The Large Island Of Grenada

By Katherine Stone

The large island of Grenada is lush and green shrouded in mist

Anytime a Canadian is asked to travel south in the beginning of our spring, which this year was far from inviting, is a dream worth living. The thought of a sailing adventure, tropical breezes, the smell of spices and the warmth of the sun was too much – we HAD to go! The first thing we did was to dig out the copy of Ann Vanderhoof’s book, The Spice Necklace, we had acquired several years ago and to re-read the seven chapters of their adventures in Grenada. Not only should this be your required reading, but the book is loaded with scrumptious Caribbean recipes that are a must-try.

Goats and Sheepgoats and sheep roam free during the dry season on Carriacou

And so, our journey to Grenada began with our hosts, Horizon Yacht Charters, with their base in True Blue Bay, located only ten minutes from Maurice Bishop International airport and across the bay from St. George’s University. Four airlines fly to Grenada, many with non-stop flights. The well-trained and friendly team assembled by Jacqui and James Pascall, base directors, made us instantly feel at home. Although we opted to do a bare boat charter, there are also skippers, chefs, and housekeepers available. Their diverse fleet of sailboats range from 40-47 foot catamarans to 37-foot monohulls.

Tyrrel Bay Moorings On Carriacou










Tyrrel Bay moorings on Carriacou

This nation is composed of three unique islands: Grenada, Carriacou, and Petite Martinique, located at the southernmost tip of the Windward Islands, just 100 miles north of Venezuela and outside the hurricane belt. Billed as “the spice of the Caribbean” and stamped as the Caribbean’s prettiest place, you will never find a more authentic destination with untouched beauty, warm people, and a simpler way of life, undiscovered by crowds. The country produces the most spices per square mile, predominantly nutmeg, mace, and cinnamon, complimented by the production of fine organic cocoa and world-famous chocolate. The origin of the name Grenada most likely came from Spanish sailors who called the island Granada. After the French colonization in 1650 it was called “La Grenada”, and when it was ceded to the British under the Treaty of Paris, it was renamed Grenada.

Sailing conditions are blessed with a wonderful climate and rarely affected by storms. The winds run east to northeast at 15-20 knots with five to seven-foot seas from December through April and slightly less wind and waves the rest of the year, switching to the southeast. Temperatures vary little during the year, ranging from 28°C to 31°C. Dry season runs from January until May, but even in the ‘rainy season’ there are only brief showers during the day and any heavier rainfall tending to come in the evenings – the locals call rain “liquid sunshine” for good reason! There are over 50 unique beaches to explore and enjoy the sand between your toes.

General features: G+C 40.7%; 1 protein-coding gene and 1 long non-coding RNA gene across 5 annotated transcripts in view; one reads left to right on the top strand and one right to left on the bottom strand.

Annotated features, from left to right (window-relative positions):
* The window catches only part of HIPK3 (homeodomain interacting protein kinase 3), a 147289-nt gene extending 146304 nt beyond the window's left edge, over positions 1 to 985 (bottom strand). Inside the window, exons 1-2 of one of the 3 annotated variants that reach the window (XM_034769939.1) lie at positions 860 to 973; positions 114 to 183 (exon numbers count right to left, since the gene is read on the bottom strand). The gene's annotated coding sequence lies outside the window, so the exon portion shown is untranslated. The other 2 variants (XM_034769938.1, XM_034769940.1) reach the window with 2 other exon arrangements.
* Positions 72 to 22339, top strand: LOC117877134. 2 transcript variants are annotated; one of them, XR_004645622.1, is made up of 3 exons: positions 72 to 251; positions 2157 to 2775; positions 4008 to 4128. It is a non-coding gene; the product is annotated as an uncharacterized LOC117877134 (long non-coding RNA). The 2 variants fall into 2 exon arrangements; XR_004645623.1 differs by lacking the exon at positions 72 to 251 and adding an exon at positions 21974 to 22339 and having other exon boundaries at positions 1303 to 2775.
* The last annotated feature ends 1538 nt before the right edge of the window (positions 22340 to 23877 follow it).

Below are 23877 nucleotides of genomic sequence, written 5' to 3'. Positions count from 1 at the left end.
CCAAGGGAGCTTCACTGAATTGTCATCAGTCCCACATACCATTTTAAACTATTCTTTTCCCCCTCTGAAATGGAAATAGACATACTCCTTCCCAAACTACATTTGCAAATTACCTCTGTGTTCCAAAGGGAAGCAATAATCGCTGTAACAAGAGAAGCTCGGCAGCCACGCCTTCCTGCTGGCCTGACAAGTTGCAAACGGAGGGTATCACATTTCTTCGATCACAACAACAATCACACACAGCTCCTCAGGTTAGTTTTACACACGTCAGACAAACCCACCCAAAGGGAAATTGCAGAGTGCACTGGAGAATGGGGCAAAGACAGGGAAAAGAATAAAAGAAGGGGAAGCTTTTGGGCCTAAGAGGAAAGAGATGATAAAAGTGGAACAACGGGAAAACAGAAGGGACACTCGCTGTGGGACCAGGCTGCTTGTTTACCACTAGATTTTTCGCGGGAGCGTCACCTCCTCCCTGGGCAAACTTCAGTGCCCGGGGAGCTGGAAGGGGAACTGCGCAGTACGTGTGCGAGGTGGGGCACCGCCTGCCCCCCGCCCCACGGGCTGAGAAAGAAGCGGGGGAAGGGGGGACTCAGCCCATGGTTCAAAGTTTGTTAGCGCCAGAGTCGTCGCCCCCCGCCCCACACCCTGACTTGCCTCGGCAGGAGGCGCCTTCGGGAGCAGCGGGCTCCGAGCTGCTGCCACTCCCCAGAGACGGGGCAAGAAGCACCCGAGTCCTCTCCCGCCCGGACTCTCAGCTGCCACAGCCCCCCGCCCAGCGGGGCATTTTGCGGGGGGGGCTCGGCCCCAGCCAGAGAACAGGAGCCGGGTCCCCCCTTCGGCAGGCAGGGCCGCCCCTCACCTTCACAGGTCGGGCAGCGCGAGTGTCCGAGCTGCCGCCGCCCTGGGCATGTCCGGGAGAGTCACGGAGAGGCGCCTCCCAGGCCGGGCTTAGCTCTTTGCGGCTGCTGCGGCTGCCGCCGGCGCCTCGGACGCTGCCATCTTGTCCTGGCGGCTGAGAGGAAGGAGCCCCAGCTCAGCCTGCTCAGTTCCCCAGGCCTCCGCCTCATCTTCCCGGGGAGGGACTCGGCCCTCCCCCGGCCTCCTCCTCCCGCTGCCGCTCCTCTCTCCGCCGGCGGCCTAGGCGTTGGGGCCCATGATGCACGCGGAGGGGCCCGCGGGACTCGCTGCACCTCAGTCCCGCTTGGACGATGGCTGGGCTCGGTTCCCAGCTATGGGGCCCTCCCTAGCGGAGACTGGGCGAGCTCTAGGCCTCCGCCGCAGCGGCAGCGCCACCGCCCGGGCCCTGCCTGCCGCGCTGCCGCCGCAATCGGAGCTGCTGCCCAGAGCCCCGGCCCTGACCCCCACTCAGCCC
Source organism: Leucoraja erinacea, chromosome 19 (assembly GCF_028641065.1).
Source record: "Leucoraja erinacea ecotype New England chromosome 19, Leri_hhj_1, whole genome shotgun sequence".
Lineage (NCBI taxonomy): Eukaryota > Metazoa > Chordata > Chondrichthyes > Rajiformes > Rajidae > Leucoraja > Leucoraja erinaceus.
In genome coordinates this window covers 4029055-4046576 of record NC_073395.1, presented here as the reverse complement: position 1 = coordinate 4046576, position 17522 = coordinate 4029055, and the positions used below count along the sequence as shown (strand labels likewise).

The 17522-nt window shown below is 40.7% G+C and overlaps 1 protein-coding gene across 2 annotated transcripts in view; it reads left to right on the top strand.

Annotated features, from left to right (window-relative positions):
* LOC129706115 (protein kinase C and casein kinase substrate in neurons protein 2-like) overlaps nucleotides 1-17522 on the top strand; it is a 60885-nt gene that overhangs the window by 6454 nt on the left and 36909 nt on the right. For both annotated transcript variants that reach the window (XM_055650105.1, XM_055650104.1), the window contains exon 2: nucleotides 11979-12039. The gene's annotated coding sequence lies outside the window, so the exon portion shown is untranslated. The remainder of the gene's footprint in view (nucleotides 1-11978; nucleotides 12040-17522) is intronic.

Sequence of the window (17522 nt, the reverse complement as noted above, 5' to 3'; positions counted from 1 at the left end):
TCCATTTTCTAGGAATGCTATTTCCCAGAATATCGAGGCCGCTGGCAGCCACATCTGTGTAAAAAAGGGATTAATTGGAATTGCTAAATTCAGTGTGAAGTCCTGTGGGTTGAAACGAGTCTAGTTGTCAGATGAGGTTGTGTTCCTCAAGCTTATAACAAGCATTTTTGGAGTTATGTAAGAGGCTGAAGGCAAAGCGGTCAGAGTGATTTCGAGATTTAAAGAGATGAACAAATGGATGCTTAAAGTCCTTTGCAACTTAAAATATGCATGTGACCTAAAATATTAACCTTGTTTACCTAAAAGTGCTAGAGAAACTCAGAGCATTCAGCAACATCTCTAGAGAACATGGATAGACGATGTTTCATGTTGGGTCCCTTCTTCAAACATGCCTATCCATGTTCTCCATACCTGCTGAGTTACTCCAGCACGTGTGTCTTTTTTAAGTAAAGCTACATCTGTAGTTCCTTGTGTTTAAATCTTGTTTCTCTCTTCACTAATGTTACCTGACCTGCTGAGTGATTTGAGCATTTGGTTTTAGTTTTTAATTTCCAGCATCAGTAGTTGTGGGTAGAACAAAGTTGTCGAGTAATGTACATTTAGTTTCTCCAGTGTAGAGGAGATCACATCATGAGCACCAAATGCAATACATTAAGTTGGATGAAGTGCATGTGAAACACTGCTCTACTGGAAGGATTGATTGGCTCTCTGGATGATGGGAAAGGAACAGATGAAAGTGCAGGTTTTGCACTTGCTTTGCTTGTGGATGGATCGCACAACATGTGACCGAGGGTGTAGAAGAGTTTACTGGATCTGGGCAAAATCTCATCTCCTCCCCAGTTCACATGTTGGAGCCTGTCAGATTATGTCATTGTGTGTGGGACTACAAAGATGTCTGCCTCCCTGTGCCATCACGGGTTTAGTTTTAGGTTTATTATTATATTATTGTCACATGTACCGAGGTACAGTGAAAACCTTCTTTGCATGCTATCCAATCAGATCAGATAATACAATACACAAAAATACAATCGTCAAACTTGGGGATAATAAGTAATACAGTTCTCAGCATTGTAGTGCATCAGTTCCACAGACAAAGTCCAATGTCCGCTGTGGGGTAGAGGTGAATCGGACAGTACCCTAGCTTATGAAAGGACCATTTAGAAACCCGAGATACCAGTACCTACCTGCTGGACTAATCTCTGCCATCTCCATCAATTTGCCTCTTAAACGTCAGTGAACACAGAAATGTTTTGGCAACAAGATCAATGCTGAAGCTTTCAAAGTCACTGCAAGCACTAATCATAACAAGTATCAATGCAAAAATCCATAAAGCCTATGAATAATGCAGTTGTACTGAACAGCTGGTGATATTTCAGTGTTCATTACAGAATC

The KayaksThe kayaks on Carriacou still build the wooden boats by hand the way their ancestors did

Horizon Yacht Charters recommends several sailing itineraries, all designed to give you the maximum enjoyment of your time exploring what this island nation has to offer. After a yacht and itinerary briefing, having bought our supplies at the local supermarket the night before, we set off after lunch with our first stop around the most southwestern part of the island, Point Salines, and up the coast to Moliniere Bay where we picked up a mooring ball for the night. It was like reliving history floating right in the spot where the French anchored to recapture the island from the British in 1779.

The Molinere Beausejour Marine Protected Area is home to the world’s very first Underwater Sculpture Park. The area encompasses six square kilometres of marine area subject to sedimentation from erosion. There are over 100 individual statues which form 13 pieces of art depicting Granada’s history, culture, and folklore. The statues have become a haven for marine life, easing the environmental pressure on other reefs in the area. They are simply awe inspiring to view and an easy snorkel from where our boat was moored.

Sailing up the west coast of the island of Grenada was breathtaking with its magnificent green mountains shrouded in mist. Making sure to skirt the required five kilometre radius around the active submarine volcano, Kick-‘em-Jenny, we arrived in Tyrell Bay, Carriacou, and easily put down an anchor in late afternoon. We felt like explorers discovering a new destination until we counted six boats at anchor proudly flying their Canadian flags. Piling into the dinghy we motored over to the Lazy Turtle Pizzeria to enjoy fresh fish and local pizza, washed down with local beers. There was also a huge selection of local fresh conch (which the locals refer to as Lambi) curried or fried.

Mooring BallsMooring balls are easy to pick up at Sandy Island